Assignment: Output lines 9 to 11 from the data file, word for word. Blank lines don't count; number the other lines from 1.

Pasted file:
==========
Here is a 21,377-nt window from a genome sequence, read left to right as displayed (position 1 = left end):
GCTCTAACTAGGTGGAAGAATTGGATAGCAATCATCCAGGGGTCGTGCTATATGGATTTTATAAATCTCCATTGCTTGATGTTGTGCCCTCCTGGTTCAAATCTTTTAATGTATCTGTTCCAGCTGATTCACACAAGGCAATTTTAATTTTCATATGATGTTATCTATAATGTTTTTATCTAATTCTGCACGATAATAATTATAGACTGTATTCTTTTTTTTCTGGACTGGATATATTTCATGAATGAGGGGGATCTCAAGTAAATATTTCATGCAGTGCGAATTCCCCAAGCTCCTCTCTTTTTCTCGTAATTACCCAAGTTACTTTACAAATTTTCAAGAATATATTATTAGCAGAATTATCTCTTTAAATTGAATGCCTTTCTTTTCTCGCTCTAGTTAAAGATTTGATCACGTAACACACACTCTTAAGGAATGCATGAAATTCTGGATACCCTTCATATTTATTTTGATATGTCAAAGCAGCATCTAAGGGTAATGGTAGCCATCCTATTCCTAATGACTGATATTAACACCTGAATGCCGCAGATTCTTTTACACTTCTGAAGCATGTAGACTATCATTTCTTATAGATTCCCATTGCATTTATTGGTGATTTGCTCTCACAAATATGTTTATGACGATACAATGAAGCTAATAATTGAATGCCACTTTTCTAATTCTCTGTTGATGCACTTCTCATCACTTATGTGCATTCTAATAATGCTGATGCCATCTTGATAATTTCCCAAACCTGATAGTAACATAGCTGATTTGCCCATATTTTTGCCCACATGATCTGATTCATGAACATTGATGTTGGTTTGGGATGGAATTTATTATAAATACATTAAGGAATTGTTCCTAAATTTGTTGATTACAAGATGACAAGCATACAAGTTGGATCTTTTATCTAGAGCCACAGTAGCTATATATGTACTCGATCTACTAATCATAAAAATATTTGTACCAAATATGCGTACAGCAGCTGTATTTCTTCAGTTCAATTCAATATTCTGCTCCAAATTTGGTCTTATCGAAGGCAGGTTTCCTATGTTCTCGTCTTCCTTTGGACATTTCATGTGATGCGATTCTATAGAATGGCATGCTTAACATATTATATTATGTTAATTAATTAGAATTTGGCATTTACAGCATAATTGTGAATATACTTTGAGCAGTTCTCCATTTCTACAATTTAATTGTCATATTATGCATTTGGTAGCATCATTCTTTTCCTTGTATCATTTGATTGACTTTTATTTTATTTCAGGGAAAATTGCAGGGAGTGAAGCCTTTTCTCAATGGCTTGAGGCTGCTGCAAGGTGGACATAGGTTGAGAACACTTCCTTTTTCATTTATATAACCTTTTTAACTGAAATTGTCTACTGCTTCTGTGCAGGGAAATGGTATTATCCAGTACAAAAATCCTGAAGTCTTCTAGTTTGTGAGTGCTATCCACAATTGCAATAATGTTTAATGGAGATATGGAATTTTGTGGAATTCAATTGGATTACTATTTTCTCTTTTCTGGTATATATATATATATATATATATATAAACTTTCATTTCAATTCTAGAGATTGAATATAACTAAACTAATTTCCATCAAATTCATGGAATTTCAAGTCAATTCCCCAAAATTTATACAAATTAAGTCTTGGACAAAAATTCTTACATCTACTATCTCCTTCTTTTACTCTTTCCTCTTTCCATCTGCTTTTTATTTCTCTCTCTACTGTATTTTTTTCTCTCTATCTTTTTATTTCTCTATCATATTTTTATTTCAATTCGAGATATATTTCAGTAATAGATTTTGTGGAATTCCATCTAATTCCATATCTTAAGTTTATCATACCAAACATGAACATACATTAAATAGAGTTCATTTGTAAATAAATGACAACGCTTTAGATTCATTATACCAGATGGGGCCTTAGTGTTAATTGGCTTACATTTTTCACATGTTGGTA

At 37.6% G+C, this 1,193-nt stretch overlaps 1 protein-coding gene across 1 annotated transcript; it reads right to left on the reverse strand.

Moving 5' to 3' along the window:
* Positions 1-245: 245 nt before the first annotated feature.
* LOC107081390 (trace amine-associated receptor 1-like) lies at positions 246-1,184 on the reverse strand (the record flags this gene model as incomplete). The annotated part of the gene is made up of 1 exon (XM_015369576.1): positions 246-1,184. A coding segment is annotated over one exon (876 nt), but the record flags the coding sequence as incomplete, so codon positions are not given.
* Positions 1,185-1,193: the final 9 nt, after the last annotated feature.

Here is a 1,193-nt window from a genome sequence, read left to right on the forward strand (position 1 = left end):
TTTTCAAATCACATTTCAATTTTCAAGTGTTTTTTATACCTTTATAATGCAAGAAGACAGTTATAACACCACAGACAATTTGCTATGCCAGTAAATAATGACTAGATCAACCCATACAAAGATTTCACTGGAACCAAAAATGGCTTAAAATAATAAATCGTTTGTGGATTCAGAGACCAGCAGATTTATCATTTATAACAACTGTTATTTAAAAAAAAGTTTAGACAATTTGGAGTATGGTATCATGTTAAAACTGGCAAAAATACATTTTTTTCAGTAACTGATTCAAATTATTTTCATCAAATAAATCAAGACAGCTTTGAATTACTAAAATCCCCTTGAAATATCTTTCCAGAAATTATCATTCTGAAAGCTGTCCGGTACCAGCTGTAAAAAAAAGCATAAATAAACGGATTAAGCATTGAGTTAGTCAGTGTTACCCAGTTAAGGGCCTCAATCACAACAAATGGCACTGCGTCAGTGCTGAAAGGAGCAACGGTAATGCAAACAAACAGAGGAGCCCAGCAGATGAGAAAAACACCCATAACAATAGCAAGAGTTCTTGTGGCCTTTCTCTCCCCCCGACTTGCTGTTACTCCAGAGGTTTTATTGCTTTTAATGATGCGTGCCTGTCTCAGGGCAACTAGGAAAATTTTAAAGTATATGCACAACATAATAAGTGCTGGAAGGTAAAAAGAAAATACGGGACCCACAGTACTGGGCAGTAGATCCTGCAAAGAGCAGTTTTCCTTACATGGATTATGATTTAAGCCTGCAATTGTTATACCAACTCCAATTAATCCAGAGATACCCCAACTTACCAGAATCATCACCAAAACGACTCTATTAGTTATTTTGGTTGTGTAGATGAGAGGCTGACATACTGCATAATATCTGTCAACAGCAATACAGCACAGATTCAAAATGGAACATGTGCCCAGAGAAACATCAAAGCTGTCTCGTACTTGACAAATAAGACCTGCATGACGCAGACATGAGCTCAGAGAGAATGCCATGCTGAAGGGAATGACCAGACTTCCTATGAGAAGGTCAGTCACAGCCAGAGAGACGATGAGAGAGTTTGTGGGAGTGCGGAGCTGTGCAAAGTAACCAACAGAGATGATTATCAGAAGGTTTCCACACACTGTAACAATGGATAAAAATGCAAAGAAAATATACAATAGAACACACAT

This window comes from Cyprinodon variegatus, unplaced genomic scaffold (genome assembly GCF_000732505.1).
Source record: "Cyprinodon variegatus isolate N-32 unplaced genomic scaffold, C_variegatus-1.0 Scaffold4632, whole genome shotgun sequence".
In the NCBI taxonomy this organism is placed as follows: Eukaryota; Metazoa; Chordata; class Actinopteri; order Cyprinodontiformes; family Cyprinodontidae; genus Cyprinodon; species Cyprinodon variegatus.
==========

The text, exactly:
TTTTCAAATCACATTTCAATTTTCAAGTGTTTTTTATACCTTTATAATGCAAGAAGACAGTTATAACACCACAGACAATTTGCTATGCCAGTAAATAATGACTAGATCAACCCATACAAAGATTTCACTGGAACCAAAAATGGCTTAAAATAATAAATCGTTTGTGGATTCAGAGACCAGCAGATTTATCATTTATAACAACTGTTATTTAAAAAAAAGTTTAGACAATTTGGAGTATGGTATCATGTTAAAACTGGCAAAAATACATTTTTTTCAGTAACTGATTCAAATTATTTTCATCAAATAAATCAAGACAGCTTTGAATTACTAAAATCCCCTTGAAATATCTTTCCAGAAATTATCATTCTGAAAGCTGTCCGGTACCAGCTGTAAAAAAAAGCATAAATAAACGGATTAAGCATTGAGTTAGTCAGTGTTACCCAGTTAAGGGCCTCAATCACAACAAATGGCACTGCGTCAGTGCTGAAAGGAGCAACGGTAATGCAAACAAACAGAGGAGCCCAGCAGATGAGAAAAACACCCATAACAATAGCAAGAGTTCTTGTGGCCTTTCTCTCCCCCCGACTTGCTGTTACTCCAGAGGTTTTATTGCTTTTAATGATGCGTGCCTGTCTCAGGGCAACTAGGAAAATTTTAAAGTATATGCACAACATAATAAGTGCTGGAAGGTAAAAAGAAAATACGGGACCCACAGTACTGGGCAGTAGATCCTGCAAAGAGCAGTTTTCCTTACATGGATTATGATTTAAGCCTGCAATTGTTATACCAACTCCAATTAATCCAGAGATACCCCAACTTACCAGAATCATCACCAAAACGACTCTATTAGTTATTTTGGTTGTGTAGATGAGAGGCTGACATACTGCATAATATCTGTCAACAGCAATACAGCACAGATTCAAAATGGAACATGTGCCCAGAGAAACATCAAAGCTGTCTCGTACTTGACAAATAAGACCTGCATGACGCAGACATGAGCTCAGAGAGAATGCCATGCTGAAGGGAATGACCAGACTTCCTATGAGAAGGTCAGTCACAGCCAGAGAGACGATGAGAGAGTTTGTGGGAGTGCGGAGCTGTGCAAAGTAACCAACAGAGATGATTATCAGAAGGTTTCCACACACTGTAACAATGGATAAAAATGCAAAGAAAATATACAATAGAACACACAT

This window comes from Cyprinodon variegatus, unplaced genomic scaffold (genome assembly GCF_000732505.1).
Source record: "Cyprinodon variegatus isolate N-32 unplaced genomic scaffold, C_variegatus-1.0 Scaffold4632, whole genome shotgun sequence".